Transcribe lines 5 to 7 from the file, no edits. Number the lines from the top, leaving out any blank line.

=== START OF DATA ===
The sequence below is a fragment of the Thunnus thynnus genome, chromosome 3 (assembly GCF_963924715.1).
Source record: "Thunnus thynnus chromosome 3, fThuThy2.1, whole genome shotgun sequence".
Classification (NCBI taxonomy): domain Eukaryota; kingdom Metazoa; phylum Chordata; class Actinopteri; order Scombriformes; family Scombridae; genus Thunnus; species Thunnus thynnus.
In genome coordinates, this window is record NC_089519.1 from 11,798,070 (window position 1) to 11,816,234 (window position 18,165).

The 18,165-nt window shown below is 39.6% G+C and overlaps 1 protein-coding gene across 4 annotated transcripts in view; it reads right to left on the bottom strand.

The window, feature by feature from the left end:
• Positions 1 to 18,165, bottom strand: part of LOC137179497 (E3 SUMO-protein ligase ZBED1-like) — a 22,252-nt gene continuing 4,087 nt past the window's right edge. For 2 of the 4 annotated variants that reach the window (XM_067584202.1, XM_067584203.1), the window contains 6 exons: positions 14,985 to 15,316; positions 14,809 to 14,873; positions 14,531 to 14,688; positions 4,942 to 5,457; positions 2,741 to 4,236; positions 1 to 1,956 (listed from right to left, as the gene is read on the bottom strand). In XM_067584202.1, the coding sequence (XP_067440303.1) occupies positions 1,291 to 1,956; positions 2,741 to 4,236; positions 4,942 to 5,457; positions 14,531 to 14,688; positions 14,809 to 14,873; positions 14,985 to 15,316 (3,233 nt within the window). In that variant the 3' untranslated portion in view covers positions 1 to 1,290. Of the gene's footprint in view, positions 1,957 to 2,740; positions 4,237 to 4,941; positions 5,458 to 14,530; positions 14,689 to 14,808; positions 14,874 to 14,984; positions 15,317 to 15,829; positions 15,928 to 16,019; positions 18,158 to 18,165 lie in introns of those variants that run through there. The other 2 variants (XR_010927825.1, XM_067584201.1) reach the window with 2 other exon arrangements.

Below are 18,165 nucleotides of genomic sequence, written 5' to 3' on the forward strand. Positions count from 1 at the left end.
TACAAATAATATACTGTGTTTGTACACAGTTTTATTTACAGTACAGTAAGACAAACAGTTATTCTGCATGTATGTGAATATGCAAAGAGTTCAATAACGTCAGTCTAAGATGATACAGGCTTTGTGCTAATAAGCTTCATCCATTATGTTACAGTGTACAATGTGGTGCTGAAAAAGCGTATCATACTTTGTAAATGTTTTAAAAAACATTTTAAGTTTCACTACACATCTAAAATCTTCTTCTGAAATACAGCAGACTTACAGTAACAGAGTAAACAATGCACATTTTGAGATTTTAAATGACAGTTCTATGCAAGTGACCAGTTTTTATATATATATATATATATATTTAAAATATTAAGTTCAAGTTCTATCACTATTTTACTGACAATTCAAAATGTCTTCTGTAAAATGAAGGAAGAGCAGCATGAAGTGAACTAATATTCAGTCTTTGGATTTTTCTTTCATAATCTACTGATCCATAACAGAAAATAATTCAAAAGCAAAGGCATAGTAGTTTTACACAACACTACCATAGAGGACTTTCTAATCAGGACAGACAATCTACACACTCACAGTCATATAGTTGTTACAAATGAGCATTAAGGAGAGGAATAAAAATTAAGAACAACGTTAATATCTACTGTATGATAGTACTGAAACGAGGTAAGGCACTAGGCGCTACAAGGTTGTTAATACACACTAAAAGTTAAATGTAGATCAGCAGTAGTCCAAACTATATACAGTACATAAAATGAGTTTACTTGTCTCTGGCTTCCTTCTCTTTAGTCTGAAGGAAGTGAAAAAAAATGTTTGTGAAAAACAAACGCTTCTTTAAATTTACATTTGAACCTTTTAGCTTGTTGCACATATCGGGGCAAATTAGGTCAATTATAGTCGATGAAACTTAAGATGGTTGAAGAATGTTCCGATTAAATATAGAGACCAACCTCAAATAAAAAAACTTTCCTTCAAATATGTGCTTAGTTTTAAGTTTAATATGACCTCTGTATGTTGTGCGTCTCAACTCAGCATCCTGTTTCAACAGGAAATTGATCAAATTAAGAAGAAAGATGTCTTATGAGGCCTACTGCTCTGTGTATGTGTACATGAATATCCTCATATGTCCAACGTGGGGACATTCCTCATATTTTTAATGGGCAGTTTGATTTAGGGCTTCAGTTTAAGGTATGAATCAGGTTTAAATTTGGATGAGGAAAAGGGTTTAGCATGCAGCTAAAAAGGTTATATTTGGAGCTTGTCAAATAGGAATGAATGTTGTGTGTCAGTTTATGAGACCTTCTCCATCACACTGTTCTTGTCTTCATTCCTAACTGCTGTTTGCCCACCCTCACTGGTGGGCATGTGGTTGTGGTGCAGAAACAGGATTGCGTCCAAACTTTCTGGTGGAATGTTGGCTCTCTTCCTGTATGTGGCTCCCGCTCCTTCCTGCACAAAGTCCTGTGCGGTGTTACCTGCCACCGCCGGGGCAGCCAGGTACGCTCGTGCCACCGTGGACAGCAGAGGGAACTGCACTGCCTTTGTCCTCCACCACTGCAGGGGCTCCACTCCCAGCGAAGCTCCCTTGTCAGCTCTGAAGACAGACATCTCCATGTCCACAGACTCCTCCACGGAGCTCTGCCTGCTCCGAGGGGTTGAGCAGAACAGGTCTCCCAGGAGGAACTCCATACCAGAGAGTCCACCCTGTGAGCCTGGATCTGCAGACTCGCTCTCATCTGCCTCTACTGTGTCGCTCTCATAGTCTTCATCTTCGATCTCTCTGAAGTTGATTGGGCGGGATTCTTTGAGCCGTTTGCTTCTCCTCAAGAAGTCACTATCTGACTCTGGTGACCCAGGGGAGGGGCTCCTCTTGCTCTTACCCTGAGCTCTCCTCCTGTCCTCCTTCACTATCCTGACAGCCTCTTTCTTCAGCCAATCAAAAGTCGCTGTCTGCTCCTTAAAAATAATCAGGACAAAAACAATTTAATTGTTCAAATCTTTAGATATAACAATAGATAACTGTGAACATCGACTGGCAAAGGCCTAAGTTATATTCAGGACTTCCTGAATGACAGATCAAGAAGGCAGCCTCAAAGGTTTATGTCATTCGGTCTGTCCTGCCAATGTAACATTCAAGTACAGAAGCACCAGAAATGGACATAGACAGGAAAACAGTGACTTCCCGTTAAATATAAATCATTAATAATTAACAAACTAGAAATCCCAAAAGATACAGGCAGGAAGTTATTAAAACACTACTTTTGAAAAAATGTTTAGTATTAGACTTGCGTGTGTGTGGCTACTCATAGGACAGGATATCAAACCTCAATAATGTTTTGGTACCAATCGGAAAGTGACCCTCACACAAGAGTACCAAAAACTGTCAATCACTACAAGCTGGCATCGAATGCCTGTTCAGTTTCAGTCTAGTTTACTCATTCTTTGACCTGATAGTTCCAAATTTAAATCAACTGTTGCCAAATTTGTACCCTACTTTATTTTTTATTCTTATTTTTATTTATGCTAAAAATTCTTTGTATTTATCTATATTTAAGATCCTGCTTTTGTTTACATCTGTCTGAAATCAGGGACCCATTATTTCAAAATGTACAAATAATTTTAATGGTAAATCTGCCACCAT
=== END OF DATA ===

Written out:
The 18,165-nt window shown below is 39.6% G+C and overlaps 1 protein-coding gene across 4 annotated transcripts in view; it reads right to left on the bottom strand.

The window, feature by feature from the left end:
• Positions 1 to 18,165, bottom strand: part of LOC137179497 (E3 SUMO-protein ligase ZBED1-like) — a 22,252-nt gene continuing 4,087 nt past the window's right edge. For 2 of the 4 annotated variants that reach the window (XM_067584202.1, XM_067584203.1), the window contains 6 exons: positions 14,985 to 15,316; positions 14,809 to 14,873; positions 14,531 to 14,688; positions 4,942 to 5,457; positions 2,741 to 4,236; positions 1 to 1,956 (listed from right to left, as the gene is read on the bottom strand). In XM_067584202.1, the coding sequence (XP_067440303.1) occupies positions 1,291 to 1,956; positions 2,741 to 4,236; positions 4,942 to 5,457; positions 14,531 to 14,688; positions 14,809 to 14,873; positions 14,985 to 15,316 (3,233 nt within the window). In that variant the 3' untranslated portion in view covers positions 1 to 1,290. Of the gene's footprint in view, positions 1,957 to 2,740; positions 4,237 to 4,941; positions 5,458 to 14,530; positions 14,689 to 14,808; positions 14,874 to 14,984; positions 15,317 to 15,829; positions 15,928 to 16,019; positions 18,158 to 18,165 lie in introns of those variants that run through there. The other 2 variants (XR_010927825.1, XM_067584201.1) reach the window with 2 other exon arrangements.